# Introduction

Quantal responses are counts of all-or-none responses, out of a total $$n$$. A dose-response relationship quantifies the response as a function of dose, or more generally as a function of an exposure.

Data are from a broad class of experiments where responses are insect deaths out of some total number exposed. Exposure may be time in coolstorage, or dose of a fumigant, or a concentration-time measure of exposure to a fumigant, or an intensity-time measure of exposure to radiation. See Follett and Neven (2006) for commentary on the regulatory and scientific background. We will use Hawaian fruitfly data that has been supplied by Dr Peter Follett to demonstrate the use of functions in the qra package, where the exposure is time in coolstorage,

The following code sets up the data.

HawCon <- qra::HawCon
## Change name "CommonName" to "CN", for more compact output.
CCnum <- match("CommonName", names(HawCon))
names(HawCon)[CCnum] <- "CN"
## trtGp will identify species & lifestage combination
## trtGpRep will identify species, lifestage, and rep
## cTime is centered version of TrtTime
## scTime is centered and scaled version of TrtTime,
## needed to get some mixed model fits to converge
HawCon <- within(HawCon, {
trtGp <- factor(paste0(CN,LifestageTrt, sep=":"))
trtGpRep <- paste0(CN,LifestageTrt,":",RepNumber)
scTime <- scale(TrtTime)
obs <- factor(1:nrow(HawCon))
})

# 1 Data setup and choice of model

For the data that will be considered here, the exposure measure is time in coolstorage, and the response is mortality of insect pests.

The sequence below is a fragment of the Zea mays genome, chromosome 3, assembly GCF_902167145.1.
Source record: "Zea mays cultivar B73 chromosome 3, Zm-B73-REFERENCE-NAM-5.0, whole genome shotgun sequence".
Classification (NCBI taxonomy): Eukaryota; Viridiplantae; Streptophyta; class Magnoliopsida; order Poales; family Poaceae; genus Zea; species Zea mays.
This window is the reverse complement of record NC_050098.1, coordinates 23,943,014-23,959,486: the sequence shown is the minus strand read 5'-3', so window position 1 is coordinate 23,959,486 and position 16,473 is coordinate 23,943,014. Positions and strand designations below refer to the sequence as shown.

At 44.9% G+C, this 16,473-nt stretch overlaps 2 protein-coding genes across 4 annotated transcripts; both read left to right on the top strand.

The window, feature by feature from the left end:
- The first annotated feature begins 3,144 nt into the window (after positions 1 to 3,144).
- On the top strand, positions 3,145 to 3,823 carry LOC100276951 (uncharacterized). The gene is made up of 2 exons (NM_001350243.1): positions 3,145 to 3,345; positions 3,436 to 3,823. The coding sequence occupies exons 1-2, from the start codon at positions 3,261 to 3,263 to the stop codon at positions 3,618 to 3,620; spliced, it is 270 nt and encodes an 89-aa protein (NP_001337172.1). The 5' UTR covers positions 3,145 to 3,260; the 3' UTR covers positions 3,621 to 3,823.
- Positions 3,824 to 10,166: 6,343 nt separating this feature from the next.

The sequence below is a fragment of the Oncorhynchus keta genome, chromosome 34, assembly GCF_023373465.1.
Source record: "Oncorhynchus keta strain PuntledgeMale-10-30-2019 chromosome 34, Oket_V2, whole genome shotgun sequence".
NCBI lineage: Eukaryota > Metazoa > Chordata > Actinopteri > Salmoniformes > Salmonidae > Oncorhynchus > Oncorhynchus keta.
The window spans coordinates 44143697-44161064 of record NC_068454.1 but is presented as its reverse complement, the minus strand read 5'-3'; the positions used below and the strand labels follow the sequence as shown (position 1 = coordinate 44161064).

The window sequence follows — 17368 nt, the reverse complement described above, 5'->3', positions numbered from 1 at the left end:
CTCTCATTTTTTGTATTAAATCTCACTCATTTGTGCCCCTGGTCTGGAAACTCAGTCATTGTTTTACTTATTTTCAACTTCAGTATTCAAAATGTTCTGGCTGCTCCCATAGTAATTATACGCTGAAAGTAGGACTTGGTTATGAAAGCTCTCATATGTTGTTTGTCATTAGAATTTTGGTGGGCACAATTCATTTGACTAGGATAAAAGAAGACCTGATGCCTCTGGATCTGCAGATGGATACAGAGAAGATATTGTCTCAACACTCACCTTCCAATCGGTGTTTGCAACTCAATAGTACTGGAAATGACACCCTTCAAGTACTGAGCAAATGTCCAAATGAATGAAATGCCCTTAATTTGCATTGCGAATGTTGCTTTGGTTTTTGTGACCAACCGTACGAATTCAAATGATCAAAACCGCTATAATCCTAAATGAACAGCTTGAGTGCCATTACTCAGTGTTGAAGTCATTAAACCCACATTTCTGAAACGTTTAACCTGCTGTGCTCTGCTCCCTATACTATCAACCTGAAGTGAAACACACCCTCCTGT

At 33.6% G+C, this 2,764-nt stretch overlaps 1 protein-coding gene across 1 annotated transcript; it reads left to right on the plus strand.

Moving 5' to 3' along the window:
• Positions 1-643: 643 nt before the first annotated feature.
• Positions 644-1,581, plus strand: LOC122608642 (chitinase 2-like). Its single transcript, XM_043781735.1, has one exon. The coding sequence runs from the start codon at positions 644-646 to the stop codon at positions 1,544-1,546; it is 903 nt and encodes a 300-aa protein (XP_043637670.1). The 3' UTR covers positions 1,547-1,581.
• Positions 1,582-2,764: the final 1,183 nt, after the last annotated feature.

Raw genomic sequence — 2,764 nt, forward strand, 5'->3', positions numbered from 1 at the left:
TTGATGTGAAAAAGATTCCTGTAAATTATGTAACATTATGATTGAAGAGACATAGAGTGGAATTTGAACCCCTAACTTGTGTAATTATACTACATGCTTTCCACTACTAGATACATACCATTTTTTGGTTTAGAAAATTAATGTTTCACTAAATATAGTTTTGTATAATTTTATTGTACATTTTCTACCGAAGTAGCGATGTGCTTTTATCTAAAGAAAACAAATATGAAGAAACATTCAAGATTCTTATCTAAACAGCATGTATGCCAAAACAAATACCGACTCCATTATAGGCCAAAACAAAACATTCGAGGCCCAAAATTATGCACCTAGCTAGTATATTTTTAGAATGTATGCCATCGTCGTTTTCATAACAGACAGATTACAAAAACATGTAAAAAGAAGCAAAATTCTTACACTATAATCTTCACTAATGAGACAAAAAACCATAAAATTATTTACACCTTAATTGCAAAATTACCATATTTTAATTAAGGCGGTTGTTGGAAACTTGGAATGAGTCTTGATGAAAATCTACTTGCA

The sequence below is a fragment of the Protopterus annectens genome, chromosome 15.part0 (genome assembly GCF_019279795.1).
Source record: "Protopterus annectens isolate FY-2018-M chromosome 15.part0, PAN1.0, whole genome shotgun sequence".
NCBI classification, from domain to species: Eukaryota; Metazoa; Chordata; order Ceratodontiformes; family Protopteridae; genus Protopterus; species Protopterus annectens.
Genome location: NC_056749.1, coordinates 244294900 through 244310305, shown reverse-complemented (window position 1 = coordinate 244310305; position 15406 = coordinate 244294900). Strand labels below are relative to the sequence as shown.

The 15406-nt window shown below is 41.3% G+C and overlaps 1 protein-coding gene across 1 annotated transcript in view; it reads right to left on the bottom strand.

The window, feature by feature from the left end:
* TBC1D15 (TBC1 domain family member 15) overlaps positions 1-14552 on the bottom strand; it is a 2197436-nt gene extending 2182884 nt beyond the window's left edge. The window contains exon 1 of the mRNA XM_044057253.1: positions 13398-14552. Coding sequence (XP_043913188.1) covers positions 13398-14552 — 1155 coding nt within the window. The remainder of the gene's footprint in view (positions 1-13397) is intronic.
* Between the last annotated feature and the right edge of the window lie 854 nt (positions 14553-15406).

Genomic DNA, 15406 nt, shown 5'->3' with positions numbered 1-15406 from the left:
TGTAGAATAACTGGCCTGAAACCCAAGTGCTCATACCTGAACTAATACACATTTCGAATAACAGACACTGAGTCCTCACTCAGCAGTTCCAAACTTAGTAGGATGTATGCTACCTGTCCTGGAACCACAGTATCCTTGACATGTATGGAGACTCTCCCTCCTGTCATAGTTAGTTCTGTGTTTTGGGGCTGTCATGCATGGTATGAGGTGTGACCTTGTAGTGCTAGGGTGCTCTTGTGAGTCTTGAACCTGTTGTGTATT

## 1.1 Graphical Display

Figure 1.1 is designed to give a broad indication of the pattern of response, on a complementary log-log link scale. Responses appear acceptably linear, at least after the first one or two observations. There are clear systematic differences between replicates, indicative of a strong between replicate component of variation.

## 1.3 Modeling the error distribution

With data such as here, it is to be expected that the response will show strong extra-binomial variation. This happens because the response varies from insect to insect, and/or because insects do not respond independently. The glmmTMB package (Brooks et al. 2017) implements the betabinomial error family, with the option to model the scale parameter, and hence the multiplier for the binomial variance, as a function of explanatory variable(s). In the terminology used for R’s glm() function, and that will be used in the sequel, the multiplier for the binomial variance is referred to as the dispersion factor. For the data considered here, this dispersion factor is high in the middle of the range of data, reducing at the extremes.

An alternative that will be investigated in a later section is the use of binomial errors, with observation level random effects used to account for differences at the level of individual observations. For the present data, this automatically achieves much the same effect as betabinomial errors, without the need for specific attention to the modeling of a dispersion factor. The model fit appears, however to be less satisfactory than the use of betabinomial errors with a dispersion factor adjustment.

Other error models that are described in the literature, and that operate at the level of individual observations, are discussed in the vignette vignette("countDists", package = "qra").

## 1.4 Choices required for mixed model fits

Fits will require a choice of link functions, modeling of the fixed effects, and modeling of the error distribution. Because there are just three replicates per lifestage, it is necessary to base estimates on a model that brings together components of variance information across lifestages. This inevitably leads to estimates that will sometimes smooth out effects that are specific to an individual lifestage.